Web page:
The rest of the rotation though is a different story. Doug Fister has been on the disabled list and missed about a month. Anibal Sanchez, who the Tigers hoped would be this year’s Fister, has been awful. Max Scherzer was brilliant in his most recent start, but we’ve seen his Jekyll & Hyde act every year. Rick Porcello and Drew Smyly have been fourth and fifth starters, and have been inconsistent, to say the least.

Grade: Failed to Meet Expectations

Offense– When Victor Martinez was lost for the season, the Tigers swept in and took Prince relatively late in the free agent spending period. It was an upgrade on V-Mart, but let’s give the man some credit. He is certainly an average to above average cleanup hitter in a Major League lineup, or at least he was before his knee became jell-o. 

Even with the outrageous deal he’s gotten, Prince has been great. He’s hit for average, he’s hit for power, and he’s walked more than he’s struck out. Additionally, Miguel Cabrera has had a typical, unbelievable season. He’s missed one game all season and leads baseball in RBI.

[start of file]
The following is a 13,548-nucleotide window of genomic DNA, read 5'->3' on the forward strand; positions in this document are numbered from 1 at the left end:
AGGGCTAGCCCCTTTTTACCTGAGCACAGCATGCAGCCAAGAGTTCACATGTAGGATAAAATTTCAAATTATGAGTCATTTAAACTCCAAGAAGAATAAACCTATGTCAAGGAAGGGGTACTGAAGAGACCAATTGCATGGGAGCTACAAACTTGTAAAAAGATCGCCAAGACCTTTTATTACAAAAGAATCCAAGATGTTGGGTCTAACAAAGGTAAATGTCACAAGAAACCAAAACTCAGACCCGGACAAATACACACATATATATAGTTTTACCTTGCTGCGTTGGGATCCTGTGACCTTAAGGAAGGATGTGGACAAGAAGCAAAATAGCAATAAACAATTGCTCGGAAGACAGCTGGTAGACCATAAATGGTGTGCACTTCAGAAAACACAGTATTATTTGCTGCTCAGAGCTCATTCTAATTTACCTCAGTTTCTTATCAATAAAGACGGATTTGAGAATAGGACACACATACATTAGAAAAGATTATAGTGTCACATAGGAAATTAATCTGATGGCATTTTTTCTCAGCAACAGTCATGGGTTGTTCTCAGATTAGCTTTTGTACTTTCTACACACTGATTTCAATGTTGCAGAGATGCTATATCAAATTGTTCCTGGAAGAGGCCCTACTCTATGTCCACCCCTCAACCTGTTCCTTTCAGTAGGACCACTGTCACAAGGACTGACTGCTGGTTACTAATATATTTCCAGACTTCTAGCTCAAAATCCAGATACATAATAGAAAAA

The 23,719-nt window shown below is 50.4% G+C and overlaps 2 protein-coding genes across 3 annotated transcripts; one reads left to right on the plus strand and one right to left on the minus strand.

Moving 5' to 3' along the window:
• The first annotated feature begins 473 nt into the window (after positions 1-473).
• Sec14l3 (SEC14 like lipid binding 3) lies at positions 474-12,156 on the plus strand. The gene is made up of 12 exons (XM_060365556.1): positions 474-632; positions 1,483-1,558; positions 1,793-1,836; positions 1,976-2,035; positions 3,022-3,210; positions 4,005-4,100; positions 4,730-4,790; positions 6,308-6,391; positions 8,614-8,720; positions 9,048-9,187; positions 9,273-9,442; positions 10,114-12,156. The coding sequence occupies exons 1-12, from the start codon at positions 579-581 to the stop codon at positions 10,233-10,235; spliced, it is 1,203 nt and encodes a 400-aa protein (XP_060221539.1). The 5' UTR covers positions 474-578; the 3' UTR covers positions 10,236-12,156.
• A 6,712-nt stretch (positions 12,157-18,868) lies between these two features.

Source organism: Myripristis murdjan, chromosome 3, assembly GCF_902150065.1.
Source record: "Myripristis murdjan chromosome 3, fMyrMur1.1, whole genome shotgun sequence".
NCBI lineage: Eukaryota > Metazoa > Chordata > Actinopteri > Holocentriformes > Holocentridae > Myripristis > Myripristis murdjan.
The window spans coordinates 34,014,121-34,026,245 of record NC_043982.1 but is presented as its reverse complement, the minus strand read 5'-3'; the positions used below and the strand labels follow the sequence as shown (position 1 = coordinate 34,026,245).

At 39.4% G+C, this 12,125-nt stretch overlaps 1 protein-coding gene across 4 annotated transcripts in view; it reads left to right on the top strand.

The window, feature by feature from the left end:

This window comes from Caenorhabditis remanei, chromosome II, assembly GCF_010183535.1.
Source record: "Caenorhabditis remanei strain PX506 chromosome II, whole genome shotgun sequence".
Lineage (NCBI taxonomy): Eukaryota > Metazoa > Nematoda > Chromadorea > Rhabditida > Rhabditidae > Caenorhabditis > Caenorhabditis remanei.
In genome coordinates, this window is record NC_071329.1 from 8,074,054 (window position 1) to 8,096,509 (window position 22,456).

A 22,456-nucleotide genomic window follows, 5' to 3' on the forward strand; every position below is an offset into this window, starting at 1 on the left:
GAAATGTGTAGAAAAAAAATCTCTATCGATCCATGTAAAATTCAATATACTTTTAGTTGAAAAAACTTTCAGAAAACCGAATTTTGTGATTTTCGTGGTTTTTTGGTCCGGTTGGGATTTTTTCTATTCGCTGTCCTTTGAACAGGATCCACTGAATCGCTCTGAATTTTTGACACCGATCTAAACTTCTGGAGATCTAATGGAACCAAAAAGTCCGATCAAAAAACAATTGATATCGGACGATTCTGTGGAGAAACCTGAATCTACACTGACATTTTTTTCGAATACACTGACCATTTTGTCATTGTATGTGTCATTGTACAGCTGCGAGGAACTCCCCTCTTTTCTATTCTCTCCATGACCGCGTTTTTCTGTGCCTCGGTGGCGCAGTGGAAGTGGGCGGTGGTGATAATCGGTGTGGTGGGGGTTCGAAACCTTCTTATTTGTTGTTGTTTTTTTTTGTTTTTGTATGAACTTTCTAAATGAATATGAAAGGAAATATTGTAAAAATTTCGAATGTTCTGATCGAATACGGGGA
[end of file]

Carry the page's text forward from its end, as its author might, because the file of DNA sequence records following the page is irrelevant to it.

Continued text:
Similar to the rotation, the problem isn’t with the superstars. In 2011, Jhonny Peralta had a career year,  Alex Avila came out of nowhere to being an All-Star. In 2012, we’re talking about Peralta having a career year last season because he’s decline, Avila has gone back to nowhere and Brennan Boesch’s lack of plate discip


MLB Dog Days of Summer Check-in: How bad is it in Boston and Houston?

You know your perennial All-Star first baseman? He’s not turning it around. Hoping that your bullpen can start to hold down leads? It’s not happening. Praying that your center fielder is going to regain that sock in his bat? Switch religions. 

It’s the “dog days of summer”. If your team isn’t playing to how you thought they would, then what you see is what you got.  Baseball is over 100 games into its season, so hoping for a late season surge has gone from unlikely to damn near impossible. Sorry kids, time to start saying “well, there’s always next year.”
The only good to come out of this desolate section of the summer? The playoffs are right around the corner, and the herd is rapidly being thinned out. As the air has gotten thicker and the temperature has risen to record heights, teams throughout the league start dragging and the true core and character of your favorite squad has begun to rise to the top. We know who the contenders are, and sadly for some, who will be selecting in the upper half of the MLB draft next season. Over the next few days, MAMBINO will be taking a look at what has gone horribly wrong with some teams, but unsuspectingly right with others.